RESTAURANT REVIEW: Triangle Char and Bar 

Family fun

click to enlarge Tommy crayton, chef at Triangle Char and Bar, serves marinated flank steak, garlic mashed red skins, and grilled asparagus
  • Tommy crayton, chef at Triangle Char and Bar, serves marinated flank steak, garlic mashed red skins, and grilled asparagus

Triangle Char and Bar
American/Eclecic – Casual
Entrées $15-$20
Dinner Nightly
828 Savannah Hwy., West Ashley
377-1300

You have to give the guys at Triangle Char and Bar credit. They certainly know how to persevere — and they do it in a location that for years was nothing less than a haunted space at the angled intersection of Savannah Highway and Magnolia Road. After a failed attempt with the pseudo-Cuban Avondale Station followed by a total shut-down transformation, the backers of this upstart "steakhouse" have shown they have pockets deep enough for the long haul. Rumors abound about just how much dough they sunk into the effort, but after several years of tweaking and wholesale overhaul, it seems they have reached a sustainable model — one that combines a great bar, overpriced food, and the beginnings of a family fun park.

The secret to their success lies not in exemplary food, but fun and games of both the juvenile and adult variety. The bar area dominates the building's façade; housed under a huge inverted wing it, like the rest of the space inside, sports a convertible feel, with awnings and zippered plastic enclosures that can be adjusted to the weather. It is a cool space, ideal for lazy Saturday afternoons or after-work drinks, and the boisterous crowd pays testament to its popularity with residents of the Avondale area. An ample beer selection, including some premium kegs on tap, keeps the revelry going late into the night; it's a fun place to hang out.

But Triangle offers more than just a great bar; they are supposed to be a restaurant, and even if the food struggles mightily at times, they provide a decent, albeit basic, menu of average fare. All indications frame them as an aspiring steakhouse, but if you have visions of Brett McKee lovingly rubbing espresso beans into a prime, dry-aged ribeye, then you're in the wrong place. Triangle Char and Bar serves nothing remotely like the Oak Steakhouse downtown. We're talking steak more along the lines of Western Sizzlin' here, but with a local flavor. Much of the concept appears ripped straight from the playbook of Brinson's Beef and Brew out on James Island, which recently abandoned its own steakhouse concept for a sports bar theme.

At Triangle, the steaks are thin and low-grade, more mealy than toothsome, and lacking the "char" associated with a fine steak (and the place's name). Nightly specials serve only to gussy them up with piles of ingredients — blue cheese over here, a bit of fried onion there — perhaps they make them look thicker with all that stuff on top. Mine tasted alright, but came with some sticker shock. A trip to The Pig and a cheap grill could give you a better result, and at 20 bucks a pop, you could find some pretty good ribeyes around town.

The laminated menus proffer numerous other crowd-pleasers. What they lack in originality, they make up for in familiarity, but also seem a bit steeply priced. Sweet, syrupy Asian-style chicken wings ($7.95), which taste great by themselves, come with blue cheese and celery sticks. Why? Have they actually tasted a hoisin-sauced chicken drumette dripping with blue cheese and mayonnaise, or does Middle America demand these accoutrements with all forms of wings, spicy and otherwise? Perhaps this is just a way to sell more beer.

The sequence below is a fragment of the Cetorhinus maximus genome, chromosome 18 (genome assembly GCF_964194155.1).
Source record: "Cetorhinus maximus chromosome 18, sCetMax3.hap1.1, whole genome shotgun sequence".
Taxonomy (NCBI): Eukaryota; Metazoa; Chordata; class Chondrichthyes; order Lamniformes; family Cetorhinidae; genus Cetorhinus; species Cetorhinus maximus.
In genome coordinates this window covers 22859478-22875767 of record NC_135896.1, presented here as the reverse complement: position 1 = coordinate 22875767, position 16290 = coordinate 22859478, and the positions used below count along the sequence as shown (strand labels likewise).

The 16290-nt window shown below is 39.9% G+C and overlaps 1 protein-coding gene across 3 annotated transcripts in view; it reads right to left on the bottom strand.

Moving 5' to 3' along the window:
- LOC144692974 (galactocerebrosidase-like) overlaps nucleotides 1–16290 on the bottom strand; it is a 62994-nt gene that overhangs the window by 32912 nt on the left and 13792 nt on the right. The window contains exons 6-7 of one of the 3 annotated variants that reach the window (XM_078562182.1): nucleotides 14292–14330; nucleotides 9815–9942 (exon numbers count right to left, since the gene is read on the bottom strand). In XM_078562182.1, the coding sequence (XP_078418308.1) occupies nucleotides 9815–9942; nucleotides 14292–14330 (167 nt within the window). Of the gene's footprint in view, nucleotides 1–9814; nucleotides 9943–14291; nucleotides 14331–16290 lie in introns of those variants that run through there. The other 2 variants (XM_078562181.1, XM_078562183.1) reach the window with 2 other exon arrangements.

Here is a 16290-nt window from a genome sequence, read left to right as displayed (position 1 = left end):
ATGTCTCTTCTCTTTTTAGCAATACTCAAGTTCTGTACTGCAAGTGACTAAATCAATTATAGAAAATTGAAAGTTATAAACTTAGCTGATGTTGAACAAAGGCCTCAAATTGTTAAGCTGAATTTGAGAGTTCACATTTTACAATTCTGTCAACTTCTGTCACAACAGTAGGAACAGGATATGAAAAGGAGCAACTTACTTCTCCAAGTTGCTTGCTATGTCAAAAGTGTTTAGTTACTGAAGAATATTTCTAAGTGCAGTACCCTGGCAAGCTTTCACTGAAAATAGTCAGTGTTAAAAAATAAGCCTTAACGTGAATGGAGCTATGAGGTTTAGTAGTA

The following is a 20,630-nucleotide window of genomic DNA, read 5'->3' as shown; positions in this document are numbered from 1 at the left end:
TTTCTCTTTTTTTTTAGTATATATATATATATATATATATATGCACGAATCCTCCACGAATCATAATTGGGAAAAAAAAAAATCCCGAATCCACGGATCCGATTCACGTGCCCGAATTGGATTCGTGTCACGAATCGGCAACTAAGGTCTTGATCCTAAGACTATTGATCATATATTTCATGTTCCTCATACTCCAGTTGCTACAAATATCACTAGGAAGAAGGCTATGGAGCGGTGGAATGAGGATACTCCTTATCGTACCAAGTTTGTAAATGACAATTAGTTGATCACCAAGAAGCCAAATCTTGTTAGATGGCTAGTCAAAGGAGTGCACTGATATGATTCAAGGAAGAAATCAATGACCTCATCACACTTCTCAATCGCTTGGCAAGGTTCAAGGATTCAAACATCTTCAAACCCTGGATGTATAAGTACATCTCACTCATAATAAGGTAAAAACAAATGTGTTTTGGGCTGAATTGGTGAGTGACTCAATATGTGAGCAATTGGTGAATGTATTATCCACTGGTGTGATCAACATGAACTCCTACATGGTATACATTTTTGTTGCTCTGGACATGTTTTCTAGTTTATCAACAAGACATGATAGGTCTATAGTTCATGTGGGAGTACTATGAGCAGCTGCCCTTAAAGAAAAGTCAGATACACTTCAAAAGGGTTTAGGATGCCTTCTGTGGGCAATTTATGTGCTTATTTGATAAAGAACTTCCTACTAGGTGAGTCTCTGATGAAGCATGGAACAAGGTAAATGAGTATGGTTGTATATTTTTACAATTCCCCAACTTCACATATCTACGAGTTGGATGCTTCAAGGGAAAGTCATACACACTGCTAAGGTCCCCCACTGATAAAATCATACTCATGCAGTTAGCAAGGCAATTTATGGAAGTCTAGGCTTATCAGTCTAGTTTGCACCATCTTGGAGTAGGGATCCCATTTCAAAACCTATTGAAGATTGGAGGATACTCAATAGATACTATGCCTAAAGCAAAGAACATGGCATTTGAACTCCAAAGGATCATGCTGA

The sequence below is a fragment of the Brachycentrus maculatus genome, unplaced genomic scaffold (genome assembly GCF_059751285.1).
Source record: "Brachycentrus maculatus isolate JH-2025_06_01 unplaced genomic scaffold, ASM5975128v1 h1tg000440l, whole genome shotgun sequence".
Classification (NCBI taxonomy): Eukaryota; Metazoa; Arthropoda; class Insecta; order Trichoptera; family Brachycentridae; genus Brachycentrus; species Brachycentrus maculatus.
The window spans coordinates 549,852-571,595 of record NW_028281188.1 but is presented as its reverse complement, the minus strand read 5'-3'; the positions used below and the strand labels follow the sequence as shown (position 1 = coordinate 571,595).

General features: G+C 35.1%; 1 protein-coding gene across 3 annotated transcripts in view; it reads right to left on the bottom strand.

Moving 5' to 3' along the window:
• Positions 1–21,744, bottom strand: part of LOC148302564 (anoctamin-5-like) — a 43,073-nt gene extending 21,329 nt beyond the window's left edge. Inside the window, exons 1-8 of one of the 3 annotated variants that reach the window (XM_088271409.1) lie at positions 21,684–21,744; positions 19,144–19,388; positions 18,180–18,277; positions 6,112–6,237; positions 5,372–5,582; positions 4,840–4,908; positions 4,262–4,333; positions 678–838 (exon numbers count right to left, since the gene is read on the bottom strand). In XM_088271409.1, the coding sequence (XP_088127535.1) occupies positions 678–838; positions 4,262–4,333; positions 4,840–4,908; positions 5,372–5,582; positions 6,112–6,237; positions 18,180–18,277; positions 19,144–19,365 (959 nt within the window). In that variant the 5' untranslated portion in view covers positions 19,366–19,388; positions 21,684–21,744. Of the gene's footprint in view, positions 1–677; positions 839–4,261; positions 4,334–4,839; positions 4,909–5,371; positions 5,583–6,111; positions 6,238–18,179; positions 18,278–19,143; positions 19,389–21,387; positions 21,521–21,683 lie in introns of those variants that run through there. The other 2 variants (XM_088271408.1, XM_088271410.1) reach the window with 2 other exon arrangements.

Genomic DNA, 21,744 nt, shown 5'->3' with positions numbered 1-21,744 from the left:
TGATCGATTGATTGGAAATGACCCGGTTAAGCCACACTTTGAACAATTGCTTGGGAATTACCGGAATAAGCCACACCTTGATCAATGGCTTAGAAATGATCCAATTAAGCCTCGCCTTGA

Other dishes continue the same general theme. Yesterday's baked potatoes — they call them "potato skins" ($6.95) — appear sliced and loaded with tomato, jalapeños, and cheese before being scorched under the broiler. They aren't bad, but for seven bucks, I want more than three leftover spuds with some processed cheese on top. Sandwiches, like the "Classic Cuban" ($7.99) taste good and are their best effort. Leftover from the Avondale Station days, the Cuban comes toasty and crisp, perhaps lacking a bit of meat in the middle, but slapped with the tang of a fat pickle slice and mustard. Pasta dishes should be avoided. Perhaps your kids will dig a plate of mushy, overcooked spaghetti, drenched in a thin, watery tomato sauce (mine slurped it down with gusto), but how any adult could bring themselves to order that in full view of one the best Italian restaurants in town is beyond comprehension. They should take a page from Applebee's and hire a Food Network star like Tyler Florence to revamp this stuff.

Forget the overpriced food. It's a fact of life. The true draw of the place seems to be the gimmickry of fun and games, a soccer-mom magnet; everyone knows that amusements (and a hefty renovation bill) push up the prices. Tuesday night is kid's night, with a free jump castle and two-for-one children's menu -- and if you go every week you can join the "Tri Diners Club," which guarantees you a free entrée for every five you purchase (knocks at least three bucks off that ribeye). On Dec. 2, there will be caroling, hot chocolate, collection of toys for charity, and Christmas tree lighting. I know of no other place where you can sip bourbon and eat bar food while watching your kids frolic, sing, slurp hot cocoa, and terrorize the college hostesses. You can get a better meal within walking distance for 50 bucks, but do they promise "Food, Fire, and Fun" and have a jump castle? Some things really are priceless.

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